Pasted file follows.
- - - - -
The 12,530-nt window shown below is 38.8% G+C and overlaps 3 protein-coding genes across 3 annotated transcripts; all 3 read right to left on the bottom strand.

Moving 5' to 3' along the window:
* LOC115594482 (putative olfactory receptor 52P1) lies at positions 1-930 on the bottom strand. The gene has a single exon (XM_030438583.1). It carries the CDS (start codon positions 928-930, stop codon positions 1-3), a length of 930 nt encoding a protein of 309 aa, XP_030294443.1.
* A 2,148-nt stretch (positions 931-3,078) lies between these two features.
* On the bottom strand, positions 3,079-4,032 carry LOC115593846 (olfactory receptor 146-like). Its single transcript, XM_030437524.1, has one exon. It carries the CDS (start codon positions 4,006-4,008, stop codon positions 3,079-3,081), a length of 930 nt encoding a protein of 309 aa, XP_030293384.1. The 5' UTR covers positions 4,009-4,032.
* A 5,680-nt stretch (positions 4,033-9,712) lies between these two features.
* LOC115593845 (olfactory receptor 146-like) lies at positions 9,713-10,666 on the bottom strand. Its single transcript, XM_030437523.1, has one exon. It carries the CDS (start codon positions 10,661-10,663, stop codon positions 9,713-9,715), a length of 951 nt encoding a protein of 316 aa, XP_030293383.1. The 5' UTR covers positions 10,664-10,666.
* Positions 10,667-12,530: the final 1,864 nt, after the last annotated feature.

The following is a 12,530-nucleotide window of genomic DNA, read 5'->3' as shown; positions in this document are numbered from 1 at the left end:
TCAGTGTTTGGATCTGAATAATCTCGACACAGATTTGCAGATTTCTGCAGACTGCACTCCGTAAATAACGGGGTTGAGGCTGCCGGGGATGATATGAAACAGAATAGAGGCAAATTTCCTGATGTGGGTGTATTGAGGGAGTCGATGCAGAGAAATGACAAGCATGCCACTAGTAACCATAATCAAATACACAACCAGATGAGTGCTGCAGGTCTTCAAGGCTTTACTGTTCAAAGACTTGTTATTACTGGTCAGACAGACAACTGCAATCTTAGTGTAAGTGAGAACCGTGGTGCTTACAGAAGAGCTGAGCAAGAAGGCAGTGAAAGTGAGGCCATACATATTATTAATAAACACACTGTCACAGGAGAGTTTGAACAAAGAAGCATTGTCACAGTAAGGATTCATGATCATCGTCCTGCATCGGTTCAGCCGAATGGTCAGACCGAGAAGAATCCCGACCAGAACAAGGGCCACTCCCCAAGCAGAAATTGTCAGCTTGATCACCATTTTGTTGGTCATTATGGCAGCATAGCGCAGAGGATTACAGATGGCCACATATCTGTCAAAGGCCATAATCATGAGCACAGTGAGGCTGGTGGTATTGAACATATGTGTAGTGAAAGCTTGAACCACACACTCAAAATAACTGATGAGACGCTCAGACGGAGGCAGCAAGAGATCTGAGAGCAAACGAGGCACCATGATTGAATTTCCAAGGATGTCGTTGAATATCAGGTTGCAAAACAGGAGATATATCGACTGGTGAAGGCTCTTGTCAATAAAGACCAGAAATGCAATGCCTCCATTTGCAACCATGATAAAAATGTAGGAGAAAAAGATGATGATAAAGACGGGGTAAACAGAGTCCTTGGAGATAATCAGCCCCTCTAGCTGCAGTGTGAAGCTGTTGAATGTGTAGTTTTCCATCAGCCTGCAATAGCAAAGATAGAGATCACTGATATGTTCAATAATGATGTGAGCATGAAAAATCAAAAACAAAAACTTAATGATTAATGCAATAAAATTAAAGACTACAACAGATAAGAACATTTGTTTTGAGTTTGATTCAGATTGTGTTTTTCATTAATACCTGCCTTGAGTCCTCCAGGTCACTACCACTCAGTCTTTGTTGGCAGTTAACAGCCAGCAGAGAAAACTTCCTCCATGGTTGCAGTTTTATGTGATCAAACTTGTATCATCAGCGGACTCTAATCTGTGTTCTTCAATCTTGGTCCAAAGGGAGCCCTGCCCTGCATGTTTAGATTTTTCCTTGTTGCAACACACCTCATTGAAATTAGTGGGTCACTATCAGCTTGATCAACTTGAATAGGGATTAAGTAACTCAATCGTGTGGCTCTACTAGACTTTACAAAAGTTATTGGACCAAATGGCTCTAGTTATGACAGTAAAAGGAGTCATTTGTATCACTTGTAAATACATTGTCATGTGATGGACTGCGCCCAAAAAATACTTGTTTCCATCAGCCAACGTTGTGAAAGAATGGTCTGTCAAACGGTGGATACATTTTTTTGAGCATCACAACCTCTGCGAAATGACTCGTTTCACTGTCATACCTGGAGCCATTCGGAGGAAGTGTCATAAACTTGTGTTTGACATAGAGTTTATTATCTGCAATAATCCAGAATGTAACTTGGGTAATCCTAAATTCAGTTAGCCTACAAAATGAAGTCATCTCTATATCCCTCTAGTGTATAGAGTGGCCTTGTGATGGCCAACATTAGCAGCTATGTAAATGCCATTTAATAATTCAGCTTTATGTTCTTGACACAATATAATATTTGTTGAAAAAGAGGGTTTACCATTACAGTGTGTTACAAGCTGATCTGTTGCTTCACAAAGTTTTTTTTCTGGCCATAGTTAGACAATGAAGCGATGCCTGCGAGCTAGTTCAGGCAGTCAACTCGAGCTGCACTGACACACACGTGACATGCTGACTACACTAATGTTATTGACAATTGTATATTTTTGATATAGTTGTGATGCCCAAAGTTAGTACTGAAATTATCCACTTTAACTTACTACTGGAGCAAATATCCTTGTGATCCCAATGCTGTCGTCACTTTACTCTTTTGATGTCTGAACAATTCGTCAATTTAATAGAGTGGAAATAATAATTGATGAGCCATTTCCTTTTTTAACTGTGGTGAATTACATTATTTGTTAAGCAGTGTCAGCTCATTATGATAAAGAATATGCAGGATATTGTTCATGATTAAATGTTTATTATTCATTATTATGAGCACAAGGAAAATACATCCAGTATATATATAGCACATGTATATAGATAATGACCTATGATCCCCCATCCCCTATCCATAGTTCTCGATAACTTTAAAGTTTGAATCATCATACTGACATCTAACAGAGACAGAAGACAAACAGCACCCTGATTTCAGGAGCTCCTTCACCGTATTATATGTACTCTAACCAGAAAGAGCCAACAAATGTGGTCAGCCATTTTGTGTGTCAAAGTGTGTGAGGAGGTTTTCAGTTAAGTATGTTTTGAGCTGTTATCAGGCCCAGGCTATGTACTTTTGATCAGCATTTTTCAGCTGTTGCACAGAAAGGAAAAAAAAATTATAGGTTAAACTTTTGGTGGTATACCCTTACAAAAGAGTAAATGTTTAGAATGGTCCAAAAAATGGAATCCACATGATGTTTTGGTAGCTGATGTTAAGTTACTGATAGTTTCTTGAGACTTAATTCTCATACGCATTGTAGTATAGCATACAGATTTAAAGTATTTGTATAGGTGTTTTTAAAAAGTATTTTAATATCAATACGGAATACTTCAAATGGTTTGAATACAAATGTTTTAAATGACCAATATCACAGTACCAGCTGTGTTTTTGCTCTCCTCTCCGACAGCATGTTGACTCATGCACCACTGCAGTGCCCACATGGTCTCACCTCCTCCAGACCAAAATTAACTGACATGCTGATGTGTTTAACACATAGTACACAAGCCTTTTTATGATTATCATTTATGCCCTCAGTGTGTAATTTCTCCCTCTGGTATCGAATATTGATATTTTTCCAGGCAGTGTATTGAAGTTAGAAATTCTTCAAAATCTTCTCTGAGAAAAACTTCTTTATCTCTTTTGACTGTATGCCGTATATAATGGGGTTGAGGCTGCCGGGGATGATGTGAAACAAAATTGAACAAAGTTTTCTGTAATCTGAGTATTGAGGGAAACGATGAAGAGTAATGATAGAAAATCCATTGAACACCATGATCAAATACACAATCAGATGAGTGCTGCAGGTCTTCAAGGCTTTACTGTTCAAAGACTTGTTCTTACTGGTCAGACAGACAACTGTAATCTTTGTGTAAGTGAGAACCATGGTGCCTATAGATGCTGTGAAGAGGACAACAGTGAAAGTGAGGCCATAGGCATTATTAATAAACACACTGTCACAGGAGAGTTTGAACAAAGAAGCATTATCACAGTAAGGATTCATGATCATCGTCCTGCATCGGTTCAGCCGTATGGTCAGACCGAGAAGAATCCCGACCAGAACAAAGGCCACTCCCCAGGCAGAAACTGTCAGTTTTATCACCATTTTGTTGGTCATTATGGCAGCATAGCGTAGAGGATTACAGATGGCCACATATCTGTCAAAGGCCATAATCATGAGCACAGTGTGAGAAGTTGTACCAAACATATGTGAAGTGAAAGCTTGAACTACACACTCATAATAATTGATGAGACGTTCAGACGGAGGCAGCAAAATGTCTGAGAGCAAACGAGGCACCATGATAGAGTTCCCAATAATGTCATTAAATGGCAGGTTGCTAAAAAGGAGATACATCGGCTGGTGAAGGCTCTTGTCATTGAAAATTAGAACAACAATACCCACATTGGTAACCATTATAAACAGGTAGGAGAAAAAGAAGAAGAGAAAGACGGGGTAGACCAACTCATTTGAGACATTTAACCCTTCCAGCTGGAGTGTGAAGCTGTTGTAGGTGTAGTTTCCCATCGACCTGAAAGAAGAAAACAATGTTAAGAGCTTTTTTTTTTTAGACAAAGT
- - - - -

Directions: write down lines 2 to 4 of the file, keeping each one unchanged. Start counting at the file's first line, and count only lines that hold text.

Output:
Moving 5' to 3' along the window:
* LOC115594482 (putative olfactory receptor 52P1) lies at positions 1-930 on the bottom strand. The gene has a single exon (XM_030438583.1). It carries the CDS (start codon positions 928-930, stop codon positions 1-3), a length of 930 nt encoding a protein of 309 aa, XP_030294443.1.
* A 2,148-nt stretch (positions 931-3,078) lies between these two features.